Deadly heroin trade sprouting like poppies in Colombia Early signs show that this business may become as profitable as cocaine.

February 13, 1992|By Dallas Morning News

CHAPARRAL, Colombia -- A new cash crop is spreading across Colombia: the poppy plant, used to make heroin.

The business could be even more profitable and deadly than cocaine, judging by the first signs. Poppies -- almost unknown here just two years ago -- are sprouting in nearly half of Colombia's 30 states.

Already the heroin trade has provoked violence across the country, including killings and land battles. Authorities are worried that an increase in high-purity heroin will touch off a frenzy of price discounting in the United States, making the drug more accessible.

In just one airport -- New York's John F. Kennedy -- 38 heroin smugglers from Colombia were caught last year. Others have shown up in Florida and Los Angeles.

Heroin is far less common in the United States than cocaine, but it is more addictive. Also, it is often injected with hypodermic needles shared by users, raising the risk of AIDS.

In Colombia, the newborn heroin trade is showing signs of producing traffickers as ruthless as the cocaine smugglers in the 1980s.

"If you're planting poppies, you're planting violence," said Col. Alfonso Leon Arellano, who has led national anti-narcotics police on a series of successful poppy raids this year.

Increases in murders, sometimes committed by drunken poppy planters flush with cash, have followed the crop across Colombia, he said.

Police say the rise in heroin traffic from the Andes was made possible by the financial clout and marketing wizardry of drug lords from Cali and Medellin.

"God protect us if the Colombian drug traffickers enter the heroin traffic," said Gen. Miguel Maza Marquez, head of the secret police, when he was forced to retire last summer. Maza upset the government with his calls for all-out attacks on the Medellin drug lords.

Like cocaine, the heroin business has encouraged a dangerous marriage between drug traffickers and well-armed guerrillas. One police report said that the Revolutionary Armed Forces, or FARC, and the National Liberation Army, two leading guerrilla groups, charge 10 percent to 30 percent for protection.

The report said that FARC guerrillas have started their own poppy plantations in and around Cali, known as the base of the country's most powerful cocaine lords.

Less discussed, but also frightening to Colombian and U.S. authorities, is the temptation to Colombia's military, customs service and other authorities to get involved in protection rackets.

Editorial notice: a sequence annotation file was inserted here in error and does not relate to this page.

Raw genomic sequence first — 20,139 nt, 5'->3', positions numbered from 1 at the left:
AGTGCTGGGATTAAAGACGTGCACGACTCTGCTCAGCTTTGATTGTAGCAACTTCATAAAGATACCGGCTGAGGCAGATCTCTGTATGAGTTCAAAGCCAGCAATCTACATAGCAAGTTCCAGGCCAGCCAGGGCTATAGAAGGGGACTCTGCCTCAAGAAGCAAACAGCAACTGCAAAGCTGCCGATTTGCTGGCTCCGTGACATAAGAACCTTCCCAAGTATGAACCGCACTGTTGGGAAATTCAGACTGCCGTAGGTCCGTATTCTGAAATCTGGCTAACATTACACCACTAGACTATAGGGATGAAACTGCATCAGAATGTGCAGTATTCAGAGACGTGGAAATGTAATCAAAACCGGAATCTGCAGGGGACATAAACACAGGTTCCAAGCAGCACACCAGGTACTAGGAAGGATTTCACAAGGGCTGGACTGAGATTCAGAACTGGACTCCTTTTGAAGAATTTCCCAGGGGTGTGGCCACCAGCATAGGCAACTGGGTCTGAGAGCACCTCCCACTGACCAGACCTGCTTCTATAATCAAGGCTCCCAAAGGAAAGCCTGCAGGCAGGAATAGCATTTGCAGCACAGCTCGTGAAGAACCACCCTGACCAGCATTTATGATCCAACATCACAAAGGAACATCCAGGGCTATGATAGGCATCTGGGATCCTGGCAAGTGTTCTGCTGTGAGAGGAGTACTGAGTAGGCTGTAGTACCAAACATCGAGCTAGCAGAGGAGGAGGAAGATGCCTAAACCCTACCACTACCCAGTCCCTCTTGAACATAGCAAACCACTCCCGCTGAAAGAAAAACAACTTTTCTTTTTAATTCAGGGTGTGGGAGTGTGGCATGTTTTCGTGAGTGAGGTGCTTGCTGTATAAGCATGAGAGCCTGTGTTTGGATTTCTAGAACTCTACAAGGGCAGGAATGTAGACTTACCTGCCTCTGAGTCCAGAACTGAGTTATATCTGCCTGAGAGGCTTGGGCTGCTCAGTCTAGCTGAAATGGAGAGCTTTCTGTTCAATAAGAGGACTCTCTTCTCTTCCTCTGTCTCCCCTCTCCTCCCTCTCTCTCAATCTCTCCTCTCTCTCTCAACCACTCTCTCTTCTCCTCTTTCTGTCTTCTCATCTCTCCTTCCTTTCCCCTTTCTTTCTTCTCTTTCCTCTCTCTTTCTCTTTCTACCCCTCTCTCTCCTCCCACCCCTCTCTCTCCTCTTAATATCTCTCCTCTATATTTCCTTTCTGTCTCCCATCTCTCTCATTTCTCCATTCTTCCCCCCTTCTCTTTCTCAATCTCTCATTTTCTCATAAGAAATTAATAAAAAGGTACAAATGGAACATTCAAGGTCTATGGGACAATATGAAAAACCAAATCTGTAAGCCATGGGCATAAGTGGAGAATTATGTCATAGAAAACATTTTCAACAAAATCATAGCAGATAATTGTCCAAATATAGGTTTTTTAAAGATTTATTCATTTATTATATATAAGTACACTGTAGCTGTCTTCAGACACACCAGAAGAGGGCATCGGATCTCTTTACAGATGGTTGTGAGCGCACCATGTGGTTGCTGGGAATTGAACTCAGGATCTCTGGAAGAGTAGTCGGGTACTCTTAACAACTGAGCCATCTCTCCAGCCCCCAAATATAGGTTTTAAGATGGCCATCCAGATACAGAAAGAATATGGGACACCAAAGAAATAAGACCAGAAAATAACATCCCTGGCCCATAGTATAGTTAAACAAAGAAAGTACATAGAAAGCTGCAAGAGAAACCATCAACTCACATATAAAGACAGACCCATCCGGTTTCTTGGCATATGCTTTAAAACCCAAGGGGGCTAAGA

Other little-known dangers include deforestation. Traffickers, eager for quick profits, are hiring armies of workers to log trees 6,000 feet to 9,000 feet above sea level, where poppy plants quickly grow to maturity.

When the workers are in a rush, they simply burn the forests.

Last year, a secret police report estimated that 62,000 acres in the country were under poppy cultivation.

A series of helicopter flights over the mountains of Tolima state, near Cali, revealed patches of pristine forest cleared completely, like sand traps on a golf course.

The plantations, always on remote slopes, ranged from the size of backyard gardens to shopping center parking lots. Growers used to conceal poppy plants amid corn, but they have become brazen, letting them grow in the open.

The plants are difficult to identify from far above. But when the helicopters lower, the naked eye can make out distinctive red flowers standing more than two feet above the ground at harvest time.

Colombia is a natural country for heroin traffickers. Over the years, the marijuana and cocaine trade have established direct shipping routes to New York, Los Angeles and Miami. Those are the biggest heroin markets in the United States.

There are even stories -- so far unconfirmed -- about biologists and genetic engineers being flown in from Asia to develop disease-resistant, high-yielding poppy plants for the Andes.

"It's like Iraq building a nuclear reactor," said one U.S. drug expert. "You throw enough money at anything, and you can get the best technical help in the world."

Colombia's climate is so favorable, and its growing techniques so sophisticated, that some areas have four harvests a year, compared with two in many parts of Asia.

In the United States, heroin wholesales for as much as $200,000 per kilogram -- 13 times the price of cocaine in some cities. Heroin is the drug of choice in several European capitals. To the surprise of police, European authorities confiscated hundreds of pounds of Colombian heroin in 1991.

The high profits have set off land grabs. Several massacres of Indians in recent months have been blamed on traffickers desperate for mountain plots.

For now, the only way police can get rid of poppy plants is by wielding machetes. The police officers, paid $28 a week, say the work is tedious and the high altitude tires them.

The government is considering spraying a herbicide commonly known as Roundup to eradicate the poppies. But critics in Colombia's congress are expected to protest any spraying.

The U.S. Embassy, which pays much of Colombia's anti-drug budget, has stayed out of the fray. But some say the Americans are preparing for a publicity campaign.

As one embassy official put it, "Roundup is the kind of stuff you buy in the hardware store and put on your crab grass."

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